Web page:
While I personally don’t think that this is enough, the fact that a local government like Shanghai has made such a strong commitment is a really positive sign.

What about the role of hydrogen for storing energy?

Hydrogen will be very important for solving the intermittency challenges of renewable energy sources like wind and solar power. At the moment, load balancing can be addressed with pumped hydroelectric energy storage, where water is pumped to a higher elevation during low demand, and then released through turbines to produce electricity when required. The problem with this solution is that it is limited to specific geographic locations. You need two large reservoirs and suitable terrain to enable one to be located at a higher elevation than the other, whereas hydrogen is a highly versatile storage solution that can be used almost anywhere

There are two main ways that hydrogen is used to store energy. Both involve electrolysis to convert excess electricity into oxygen and hydrogen. This hydrogen is then stored and can either be converted back to electricity, or the hydrogen can be used directly, for example by pumping it into the natural gas infrastructure or using it to fuel FCEVs.

Do you know of any examples of such projects in China?

Yes, two projects come to mind. In 2014 a wind power to gas project was set up in Hebei Province. Surplus energy from the 200 MW wind farm is stored as hydrogen, which is used to refuel FCEVs. The aim is to use this renewably generated hydrogen to power hydrogen fuel cell buses at the 2022 Winter Olympics.

Another project has been set up in the province of Jilin, in North East China. Here hydrogen is blended with compressed natural gas (HCNG), which is a good alternative to pure fossil fuels for internal combustion engine vehicles. HCNG produces fewer pollutants and improves engine efficiency.

What are the main challenges China currently faces in terms of hydrogen development?

The central government fully recognizes the importance of hydrogen energy. Currently, however, China does not have any government official fully dedicated to hydrogen energy. Officials tend to be responsible for a variety of energy sources, such as wind and photovoltaic. Such officials do not have enough energy to focus on hydrogen.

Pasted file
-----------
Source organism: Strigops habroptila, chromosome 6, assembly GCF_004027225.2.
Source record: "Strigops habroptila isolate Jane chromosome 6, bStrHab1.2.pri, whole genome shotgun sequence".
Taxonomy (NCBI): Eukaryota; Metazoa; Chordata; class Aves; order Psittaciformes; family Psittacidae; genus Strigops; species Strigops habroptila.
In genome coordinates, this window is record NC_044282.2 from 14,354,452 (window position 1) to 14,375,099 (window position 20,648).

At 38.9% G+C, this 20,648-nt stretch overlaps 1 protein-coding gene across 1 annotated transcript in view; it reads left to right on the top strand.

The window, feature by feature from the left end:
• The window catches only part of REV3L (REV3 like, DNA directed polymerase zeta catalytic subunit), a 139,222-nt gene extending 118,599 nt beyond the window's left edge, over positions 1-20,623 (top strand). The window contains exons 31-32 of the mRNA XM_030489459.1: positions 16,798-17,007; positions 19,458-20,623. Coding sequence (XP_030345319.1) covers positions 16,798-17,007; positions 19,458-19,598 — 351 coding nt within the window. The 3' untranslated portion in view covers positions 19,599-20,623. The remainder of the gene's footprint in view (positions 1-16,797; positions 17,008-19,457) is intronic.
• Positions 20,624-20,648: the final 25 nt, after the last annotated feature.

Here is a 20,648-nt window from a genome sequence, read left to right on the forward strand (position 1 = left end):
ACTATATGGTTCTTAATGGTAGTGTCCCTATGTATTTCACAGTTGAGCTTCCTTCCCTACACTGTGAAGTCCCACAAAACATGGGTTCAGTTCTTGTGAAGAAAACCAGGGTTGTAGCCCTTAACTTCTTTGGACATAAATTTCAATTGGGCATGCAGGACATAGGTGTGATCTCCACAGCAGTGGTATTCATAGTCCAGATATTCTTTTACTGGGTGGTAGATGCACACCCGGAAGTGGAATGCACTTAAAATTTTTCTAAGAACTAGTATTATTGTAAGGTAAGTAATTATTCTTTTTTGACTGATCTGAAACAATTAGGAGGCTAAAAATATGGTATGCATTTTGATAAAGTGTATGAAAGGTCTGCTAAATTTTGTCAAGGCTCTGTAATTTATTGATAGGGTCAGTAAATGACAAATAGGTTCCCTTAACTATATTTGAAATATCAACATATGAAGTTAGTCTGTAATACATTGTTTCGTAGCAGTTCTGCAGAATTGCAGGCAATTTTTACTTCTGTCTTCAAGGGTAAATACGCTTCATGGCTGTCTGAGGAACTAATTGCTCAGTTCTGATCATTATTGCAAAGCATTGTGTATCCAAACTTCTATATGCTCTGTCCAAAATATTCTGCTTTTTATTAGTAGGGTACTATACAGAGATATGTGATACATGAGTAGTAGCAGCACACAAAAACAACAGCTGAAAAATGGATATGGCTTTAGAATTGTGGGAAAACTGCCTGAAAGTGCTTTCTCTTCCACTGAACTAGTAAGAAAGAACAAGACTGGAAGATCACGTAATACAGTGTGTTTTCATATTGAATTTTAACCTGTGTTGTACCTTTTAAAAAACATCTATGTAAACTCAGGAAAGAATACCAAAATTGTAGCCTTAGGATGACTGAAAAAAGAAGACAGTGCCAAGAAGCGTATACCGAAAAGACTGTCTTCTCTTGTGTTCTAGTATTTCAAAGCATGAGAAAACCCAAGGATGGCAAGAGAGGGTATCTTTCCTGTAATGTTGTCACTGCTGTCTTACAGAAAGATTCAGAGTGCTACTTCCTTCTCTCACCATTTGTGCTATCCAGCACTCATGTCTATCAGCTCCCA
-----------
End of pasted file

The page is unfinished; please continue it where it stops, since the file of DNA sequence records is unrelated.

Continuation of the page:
It’s a completely different story in the US, where there is a special hydrogen and fuel cell office under the U.S. energy administration, and dozens of officials working on hydrogen fuel cell batteries. This makes this situation more challenging for China.

A second issue is that, although the Central Government is clear about its commitment to hydrogen energy, there is currently no national roadmap. To accelerate the development of hydrogen energy we need cooperation between industry actors and university researchers across several sectors. Without a national plan, it is very difficult to foster the level of cooperation needed to achieve the government’s bold targets.

Finally, what made you decide to dedicate your professional life to this field?

I am a very determined person and I stick with my decisions, so I was quite careful when it came to choosing my research direction.

I could see that hydrogen had the potential to become very important. It is not merely a nuclear alternative, it has the great advantage of being the most abundant element in the universe. Moreover, it can be renewably generated, it is a zero-emissions fuel when burned with oxygen, and it is non-toxic, unlike nuclear energy or natural gas. For these reasons I believe it can be of great benefit to human health and the environment.

And it seems that my son is following in his father’s footsteps. Like me, he made a decision to change his career path towards hydrogen energy — in his case transferring from software studies. So you could say that hydrogen energy research is becoming our family tradition!